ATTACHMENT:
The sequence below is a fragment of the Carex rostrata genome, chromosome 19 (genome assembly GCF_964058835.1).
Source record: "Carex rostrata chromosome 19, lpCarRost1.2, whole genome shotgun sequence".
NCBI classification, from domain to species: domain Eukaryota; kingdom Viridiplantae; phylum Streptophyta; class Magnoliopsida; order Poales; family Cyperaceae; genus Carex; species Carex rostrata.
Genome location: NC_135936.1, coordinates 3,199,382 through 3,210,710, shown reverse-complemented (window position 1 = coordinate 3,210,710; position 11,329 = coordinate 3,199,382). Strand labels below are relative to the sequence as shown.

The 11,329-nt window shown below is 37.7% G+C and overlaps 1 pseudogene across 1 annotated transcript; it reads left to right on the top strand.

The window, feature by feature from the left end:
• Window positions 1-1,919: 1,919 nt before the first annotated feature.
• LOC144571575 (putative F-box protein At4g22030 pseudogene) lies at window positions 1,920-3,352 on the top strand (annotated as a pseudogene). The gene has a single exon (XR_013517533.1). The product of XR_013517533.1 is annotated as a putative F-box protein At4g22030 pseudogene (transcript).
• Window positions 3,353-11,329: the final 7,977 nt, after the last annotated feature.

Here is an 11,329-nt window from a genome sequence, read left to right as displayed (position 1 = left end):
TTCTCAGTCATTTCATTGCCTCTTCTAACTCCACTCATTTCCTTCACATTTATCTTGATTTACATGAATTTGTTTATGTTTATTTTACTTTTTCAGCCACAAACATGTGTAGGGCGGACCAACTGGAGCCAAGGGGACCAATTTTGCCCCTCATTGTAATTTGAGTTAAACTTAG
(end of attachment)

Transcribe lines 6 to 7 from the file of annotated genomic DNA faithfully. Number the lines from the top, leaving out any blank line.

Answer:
The window, feature by feature from the left end:
• Window positions 1-1,919: 1,919 nt before the first annotated feature.